Various influential studies demonstrate the political power of mechanisms of gradual institutional change, such as layering, drift and conversion, in overcoming the pressures of institutional continuity and driving major policy reforms and welfare-state reforms in particular. This article contributes to this body of work by focusing on the inherent possibilities for political contestation that such gradual change mechanisms are likely to generate. The authors argue that characteristics of gradual change mechanisms–their long duration, cumulative character and the presence of pre-change institutions–are likely to enable the opposition of ‘continuity agents’ and provide them with political opportunities to stall or even reverse gradual institutional changes. The authors demonstrate these theoretical assertions through an in-depth study of two gradually implemented welfare-state reforms in Israel: the welfare-to-work reform, which was eventually reversed by its opponents, and the privatization of housing for people with intellectual disabilities, which has been stalled by its adversaries.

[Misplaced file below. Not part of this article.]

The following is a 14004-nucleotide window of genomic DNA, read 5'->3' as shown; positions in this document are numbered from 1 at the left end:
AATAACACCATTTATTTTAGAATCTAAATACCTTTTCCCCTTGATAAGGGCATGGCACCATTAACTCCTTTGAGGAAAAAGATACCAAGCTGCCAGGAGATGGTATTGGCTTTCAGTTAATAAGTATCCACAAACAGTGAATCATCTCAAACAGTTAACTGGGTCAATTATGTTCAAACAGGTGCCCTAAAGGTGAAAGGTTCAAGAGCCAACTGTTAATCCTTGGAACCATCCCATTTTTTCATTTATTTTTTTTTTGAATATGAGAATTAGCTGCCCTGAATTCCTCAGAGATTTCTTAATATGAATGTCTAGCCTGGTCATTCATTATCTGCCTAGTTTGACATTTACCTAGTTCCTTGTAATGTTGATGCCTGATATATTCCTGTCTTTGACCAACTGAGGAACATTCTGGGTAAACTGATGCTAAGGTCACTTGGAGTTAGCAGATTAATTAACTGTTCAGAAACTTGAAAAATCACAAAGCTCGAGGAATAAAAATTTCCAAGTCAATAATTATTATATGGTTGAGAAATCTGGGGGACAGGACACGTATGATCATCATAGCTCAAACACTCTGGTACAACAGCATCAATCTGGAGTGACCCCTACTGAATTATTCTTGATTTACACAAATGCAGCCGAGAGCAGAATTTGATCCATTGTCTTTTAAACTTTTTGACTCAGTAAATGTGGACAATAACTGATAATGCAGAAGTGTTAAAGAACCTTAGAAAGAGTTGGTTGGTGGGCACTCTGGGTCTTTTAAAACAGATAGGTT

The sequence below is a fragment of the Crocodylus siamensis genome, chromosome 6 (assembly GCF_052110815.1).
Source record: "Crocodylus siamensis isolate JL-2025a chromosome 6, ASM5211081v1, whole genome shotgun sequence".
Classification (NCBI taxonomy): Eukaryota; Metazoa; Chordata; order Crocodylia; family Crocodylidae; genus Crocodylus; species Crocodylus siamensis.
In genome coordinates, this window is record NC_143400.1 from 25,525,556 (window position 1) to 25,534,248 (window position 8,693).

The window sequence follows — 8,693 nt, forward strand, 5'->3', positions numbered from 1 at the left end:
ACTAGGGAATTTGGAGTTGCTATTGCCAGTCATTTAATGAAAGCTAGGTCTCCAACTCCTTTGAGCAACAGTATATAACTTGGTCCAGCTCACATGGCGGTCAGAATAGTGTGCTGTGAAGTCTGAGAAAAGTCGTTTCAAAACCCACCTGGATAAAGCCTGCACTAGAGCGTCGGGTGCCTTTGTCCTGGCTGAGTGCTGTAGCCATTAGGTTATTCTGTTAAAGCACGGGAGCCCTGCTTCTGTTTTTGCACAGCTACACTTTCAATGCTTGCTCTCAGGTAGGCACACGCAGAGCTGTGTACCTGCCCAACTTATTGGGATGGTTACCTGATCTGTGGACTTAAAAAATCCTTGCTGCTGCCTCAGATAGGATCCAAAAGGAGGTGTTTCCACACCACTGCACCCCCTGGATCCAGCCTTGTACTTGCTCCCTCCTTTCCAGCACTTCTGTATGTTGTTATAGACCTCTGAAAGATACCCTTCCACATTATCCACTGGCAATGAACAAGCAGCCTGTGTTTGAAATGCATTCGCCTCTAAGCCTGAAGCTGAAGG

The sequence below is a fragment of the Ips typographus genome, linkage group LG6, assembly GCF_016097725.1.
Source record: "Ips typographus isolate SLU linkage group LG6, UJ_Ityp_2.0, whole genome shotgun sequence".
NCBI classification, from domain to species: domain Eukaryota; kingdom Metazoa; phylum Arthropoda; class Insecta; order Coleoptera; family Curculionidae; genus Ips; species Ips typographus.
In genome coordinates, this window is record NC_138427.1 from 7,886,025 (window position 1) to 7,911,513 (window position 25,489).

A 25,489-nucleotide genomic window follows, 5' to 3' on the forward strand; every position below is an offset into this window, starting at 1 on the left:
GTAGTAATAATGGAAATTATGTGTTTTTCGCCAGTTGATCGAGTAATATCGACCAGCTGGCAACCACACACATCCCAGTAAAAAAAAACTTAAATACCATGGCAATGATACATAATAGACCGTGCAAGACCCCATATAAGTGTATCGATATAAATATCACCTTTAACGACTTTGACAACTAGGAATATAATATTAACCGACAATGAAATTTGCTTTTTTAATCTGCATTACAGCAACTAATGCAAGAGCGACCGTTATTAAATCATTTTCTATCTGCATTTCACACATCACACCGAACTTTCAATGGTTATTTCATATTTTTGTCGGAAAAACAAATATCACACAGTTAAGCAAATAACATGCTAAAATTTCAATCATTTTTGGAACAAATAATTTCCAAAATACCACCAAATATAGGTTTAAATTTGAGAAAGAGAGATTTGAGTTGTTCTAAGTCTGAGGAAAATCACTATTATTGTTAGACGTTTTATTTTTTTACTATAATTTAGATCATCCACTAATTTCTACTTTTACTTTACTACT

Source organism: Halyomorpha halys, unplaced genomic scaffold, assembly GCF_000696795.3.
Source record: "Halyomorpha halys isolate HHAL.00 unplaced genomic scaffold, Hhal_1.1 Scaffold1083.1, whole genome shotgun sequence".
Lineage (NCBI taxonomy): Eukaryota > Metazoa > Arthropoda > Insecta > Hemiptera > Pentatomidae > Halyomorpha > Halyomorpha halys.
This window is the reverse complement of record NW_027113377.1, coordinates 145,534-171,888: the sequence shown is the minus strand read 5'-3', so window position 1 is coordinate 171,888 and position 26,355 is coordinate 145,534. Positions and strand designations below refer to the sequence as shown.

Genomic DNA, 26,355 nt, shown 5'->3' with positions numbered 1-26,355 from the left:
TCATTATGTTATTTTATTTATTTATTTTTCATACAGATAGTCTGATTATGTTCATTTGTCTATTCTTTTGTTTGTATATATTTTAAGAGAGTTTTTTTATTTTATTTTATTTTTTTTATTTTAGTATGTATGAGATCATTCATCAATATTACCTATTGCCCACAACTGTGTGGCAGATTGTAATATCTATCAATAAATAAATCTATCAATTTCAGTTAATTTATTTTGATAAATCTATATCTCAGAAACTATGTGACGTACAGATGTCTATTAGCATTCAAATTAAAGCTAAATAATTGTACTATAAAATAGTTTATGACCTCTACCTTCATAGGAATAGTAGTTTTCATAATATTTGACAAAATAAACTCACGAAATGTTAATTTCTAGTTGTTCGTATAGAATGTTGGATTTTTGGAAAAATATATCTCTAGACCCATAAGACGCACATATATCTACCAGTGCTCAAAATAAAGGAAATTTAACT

Bibliographical notePublisher Copyright:
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- Continuity agents
- institutional change
- welfare reform
ASJC Scopus subject areas
- Sociology and Political Science
- Public Administration